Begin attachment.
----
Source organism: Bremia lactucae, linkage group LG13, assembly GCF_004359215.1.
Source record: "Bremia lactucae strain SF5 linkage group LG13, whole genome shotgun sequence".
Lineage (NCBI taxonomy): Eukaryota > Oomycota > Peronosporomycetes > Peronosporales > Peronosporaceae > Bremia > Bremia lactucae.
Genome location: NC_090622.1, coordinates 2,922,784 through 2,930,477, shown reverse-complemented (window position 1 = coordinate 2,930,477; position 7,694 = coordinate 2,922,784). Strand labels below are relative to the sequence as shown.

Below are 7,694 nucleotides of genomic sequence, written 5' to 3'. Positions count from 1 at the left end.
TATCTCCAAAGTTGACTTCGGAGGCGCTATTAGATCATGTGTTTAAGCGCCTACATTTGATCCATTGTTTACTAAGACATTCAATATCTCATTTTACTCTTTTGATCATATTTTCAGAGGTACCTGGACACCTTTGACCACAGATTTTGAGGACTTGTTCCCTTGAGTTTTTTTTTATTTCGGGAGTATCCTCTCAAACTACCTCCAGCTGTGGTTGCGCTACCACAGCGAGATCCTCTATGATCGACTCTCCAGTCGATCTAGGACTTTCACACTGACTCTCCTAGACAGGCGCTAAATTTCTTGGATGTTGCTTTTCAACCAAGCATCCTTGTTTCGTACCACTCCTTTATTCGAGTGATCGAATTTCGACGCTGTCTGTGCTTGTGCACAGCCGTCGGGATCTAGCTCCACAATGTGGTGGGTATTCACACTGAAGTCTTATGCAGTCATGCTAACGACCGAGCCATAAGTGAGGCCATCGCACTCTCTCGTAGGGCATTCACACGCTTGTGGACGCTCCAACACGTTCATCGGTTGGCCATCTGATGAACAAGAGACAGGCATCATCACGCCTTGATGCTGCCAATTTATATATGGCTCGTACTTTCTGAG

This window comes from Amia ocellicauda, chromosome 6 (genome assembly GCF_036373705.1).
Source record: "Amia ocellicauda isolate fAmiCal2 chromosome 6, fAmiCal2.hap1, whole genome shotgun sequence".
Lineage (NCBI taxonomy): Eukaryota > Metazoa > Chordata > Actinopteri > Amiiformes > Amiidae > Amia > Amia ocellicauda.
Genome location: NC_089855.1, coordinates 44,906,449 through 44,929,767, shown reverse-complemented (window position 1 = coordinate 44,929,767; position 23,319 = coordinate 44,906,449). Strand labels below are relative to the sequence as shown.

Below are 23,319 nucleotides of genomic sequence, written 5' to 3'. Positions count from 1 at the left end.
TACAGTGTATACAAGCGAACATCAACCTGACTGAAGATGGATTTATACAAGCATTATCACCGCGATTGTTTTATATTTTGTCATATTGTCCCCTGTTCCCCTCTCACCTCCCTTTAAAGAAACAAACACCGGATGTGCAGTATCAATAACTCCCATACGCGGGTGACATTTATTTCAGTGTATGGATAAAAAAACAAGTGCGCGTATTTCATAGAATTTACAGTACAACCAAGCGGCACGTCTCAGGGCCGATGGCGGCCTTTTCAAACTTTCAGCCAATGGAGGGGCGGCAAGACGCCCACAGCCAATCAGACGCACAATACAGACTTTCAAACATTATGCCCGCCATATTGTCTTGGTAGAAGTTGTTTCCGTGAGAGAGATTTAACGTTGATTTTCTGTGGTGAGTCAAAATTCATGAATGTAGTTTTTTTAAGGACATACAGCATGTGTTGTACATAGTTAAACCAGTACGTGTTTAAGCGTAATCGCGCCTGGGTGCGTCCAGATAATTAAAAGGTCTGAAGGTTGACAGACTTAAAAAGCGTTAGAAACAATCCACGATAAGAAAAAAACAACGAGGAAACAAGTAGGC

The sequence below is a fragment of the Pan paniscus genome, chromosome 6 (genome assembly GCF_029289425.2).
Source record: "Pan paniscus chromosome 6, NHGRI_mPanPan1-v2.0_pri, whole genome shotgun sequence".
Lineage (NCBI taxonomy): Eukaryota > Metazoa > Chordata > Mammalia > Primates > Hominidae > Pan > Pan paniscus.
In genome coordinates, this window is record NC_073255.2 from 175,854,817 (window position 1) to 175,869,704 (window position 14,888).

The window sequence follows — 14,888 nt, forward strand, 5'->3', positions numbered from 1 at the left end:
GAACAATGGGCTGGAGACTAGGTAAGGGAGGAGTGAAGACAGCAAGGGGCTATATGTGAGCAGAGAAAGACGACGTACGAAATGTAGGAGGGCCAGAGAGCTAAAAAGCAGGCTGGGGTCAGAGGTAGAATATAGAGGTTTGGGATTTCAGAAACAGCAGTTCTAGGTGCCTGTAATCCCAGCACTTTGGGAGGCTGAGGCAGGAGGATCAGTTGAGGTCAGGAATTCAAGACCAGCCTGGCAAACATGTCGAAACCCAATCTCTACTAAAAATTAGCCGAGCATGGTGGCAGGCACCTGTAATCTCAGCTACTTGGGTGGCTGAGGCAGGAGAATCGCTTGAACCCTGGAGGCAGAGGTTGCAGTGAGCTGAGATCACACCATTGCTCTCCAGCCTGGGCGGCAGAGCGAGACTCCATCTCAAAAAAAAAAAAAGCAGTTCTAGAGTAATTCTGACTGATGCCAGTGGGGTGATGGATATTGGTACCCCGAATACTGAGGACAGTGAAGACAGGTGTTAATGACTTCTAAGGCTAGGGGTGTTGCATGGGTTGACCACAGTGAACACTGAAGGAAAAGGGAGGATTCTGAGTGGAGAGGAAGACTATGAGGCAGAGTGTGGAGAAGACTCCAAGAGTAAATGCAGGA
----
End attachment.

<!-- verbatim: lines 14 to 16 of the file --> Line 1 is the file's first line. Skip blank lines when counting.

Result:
Source record: "Pan paniscus chromosome 6, NHGRI_mPanPan1-v2.0_pri, whole genome shotgun sequence".
Lineage (NCBI taxonomy): Eukaryota > Metazoa > Chordata > Mammalia > Primates > Hominidae > Pan > Pan paniscus.
In genome coordinates, this window is record NC_073255.2 from 175,854,817 (window position 1) to 175,869,704 (window position 14,888).